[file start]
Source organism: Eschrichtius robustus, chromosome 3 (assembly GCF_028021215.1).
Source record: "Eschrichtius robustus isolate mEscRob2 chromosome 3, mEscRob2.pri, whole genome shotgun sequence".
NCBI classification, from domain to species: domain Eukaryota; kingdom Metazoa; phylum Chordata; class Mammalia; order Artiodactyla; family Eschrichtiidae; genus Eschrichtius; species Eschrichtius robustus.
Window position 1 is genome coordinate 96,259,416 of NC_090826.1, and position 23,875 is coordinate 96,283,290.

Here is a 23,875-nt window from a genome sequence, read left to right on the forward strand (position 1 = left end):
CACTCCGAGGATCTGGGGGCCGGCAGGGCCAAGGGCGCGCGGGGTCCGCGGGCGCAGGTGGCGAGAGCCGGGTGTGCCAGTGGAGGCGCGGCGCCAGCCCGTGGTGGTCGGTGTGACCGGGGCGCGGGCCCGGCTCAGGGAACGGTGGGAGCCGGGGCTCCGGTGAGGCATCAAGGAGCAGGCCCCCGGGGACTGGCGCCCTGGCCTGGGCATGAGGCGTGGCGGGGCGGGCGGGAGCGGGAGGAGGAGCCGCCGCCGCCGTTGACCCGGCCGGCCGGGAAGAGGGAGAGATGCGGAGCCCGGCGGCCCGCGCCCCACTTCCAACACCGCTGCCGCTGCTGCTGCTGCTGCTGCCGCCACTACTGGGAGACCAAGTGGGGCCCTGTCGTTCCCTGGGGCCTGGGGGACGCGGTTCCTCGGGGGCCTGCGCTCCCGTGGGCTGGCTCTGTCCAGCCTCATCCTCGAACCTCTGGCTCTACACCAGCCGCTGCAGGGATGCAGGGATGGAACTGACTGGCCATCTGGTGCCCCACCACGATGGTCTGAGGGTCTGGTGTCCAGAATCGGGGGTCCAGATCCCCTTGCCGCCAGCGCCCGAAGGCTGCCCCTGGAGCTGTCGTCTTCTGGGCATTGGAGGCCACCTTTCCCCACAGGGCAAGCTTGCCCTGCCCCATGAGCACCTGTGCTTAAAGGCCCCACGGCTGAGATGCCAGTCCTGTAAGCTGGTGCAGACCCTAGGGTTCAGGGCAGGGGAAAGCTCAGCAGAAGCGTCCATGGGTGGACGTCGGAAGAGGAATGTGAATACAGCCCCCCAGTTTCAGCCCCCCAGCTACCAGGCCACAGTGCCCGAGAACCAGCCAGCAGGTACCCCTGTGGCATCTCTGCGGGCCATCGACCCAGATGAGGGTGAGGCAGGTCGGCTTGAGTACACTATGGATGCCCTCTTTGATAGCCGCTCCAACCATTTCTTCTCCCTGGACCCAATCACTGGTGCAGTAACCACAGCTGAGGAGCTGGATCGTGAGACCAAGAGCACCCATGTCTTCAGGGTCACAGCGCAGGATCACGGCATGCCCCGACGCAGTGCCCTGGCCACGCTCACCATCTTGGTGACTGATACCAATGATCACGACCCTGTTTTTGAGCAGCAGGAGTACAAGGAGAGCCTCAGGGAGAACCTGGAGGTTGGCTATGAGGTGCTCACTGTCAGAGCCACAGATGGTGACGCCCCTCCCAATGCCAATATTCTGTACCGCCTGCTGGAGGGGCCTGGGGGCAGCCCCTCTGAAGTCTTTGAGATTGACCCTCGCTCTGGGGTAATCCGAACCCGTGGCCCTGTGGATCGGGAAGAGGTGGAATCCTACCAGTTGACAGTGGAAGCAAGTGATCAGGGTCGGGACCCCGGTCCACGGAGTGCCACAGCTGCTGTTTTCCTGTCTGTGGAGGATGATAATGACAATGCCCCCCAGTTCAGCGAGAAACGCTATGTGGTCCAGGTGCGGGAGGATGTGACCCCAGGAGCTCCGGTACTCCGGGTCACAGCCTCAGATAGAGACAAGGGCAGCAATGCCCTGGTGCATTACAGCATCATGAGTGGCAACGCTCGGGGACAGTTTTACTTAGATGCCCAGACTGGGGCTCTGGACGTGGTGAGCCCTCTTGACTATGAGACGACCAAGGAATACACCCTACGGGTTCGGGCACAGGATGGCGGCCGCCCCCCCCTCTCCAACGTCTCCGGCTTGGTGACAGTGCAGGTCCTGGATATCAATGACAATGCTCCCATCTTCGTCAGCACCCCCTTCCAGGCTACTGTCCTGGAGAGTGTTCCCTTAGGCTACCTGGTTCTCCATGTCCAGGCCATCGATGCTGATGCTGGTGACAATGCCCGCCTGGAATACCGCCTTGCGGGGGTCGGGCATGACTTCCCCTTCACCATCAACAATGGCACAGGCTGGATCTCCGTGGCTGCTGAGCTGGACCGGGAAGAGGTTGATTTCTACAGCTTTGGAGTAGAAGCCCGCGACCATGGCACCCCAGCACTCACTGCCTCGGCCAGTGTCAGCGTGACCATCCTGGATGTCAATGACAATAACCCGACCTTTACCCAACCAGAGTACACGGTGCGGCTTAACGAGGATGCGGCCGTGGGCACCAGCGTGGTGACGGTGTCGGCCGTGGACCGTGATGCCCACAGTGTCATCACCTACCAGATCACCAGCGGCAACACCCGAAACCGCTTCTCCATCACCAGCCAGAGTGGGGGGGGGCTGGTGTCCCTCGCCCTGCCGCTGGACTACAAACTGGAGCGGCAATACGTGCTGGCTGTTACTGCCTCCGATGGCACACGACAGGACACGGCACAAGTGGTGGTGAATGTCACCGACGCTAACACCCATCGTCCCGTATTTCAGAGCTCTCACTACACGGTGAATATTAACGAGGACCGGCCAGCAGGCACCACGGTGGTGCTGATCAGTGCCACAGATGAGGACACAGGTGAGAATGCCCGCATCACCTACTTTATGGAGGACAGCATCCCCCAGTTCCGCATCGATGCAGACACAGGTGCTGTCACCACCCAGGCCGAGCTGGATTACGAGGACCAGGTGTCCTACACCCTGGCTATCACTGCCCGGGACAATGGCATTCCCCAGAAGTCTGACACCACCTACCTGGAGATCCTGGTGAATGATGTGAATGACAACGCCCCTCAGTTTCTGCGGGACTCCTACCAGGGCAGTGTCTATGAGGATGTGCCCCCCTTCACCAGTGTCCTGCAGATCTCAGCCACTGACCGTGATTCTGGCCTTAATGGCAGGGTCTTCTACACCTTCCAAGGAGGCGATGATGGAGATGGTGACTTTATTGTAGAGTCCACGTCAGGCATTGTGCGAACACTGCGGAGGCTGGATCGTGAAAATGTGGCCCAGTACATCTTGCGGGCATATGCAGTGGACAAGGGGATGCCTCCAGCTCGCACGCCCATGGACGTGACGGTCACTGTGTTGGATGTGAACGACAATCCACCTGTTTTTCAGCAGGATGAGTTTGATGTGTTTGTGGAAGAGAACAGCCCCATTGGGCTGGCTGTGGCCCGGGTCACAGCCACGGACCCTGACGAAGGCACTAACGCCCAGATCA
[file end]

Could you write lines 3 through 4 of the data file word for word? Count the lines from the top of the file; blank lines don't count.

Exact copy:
NCBI classification, from domain to species: domain Eukaryota; kingdom Metazoa; phylum Chordata; class Mammalia; order Artiodactyla; family Eschrichtiidae; genus Eschrichtius; species Eschrichtius robustus.
Window position 1 is genome coordinate 96,259,416 of NC_090826.1, and position 23,875 is coordinate 96,283,290.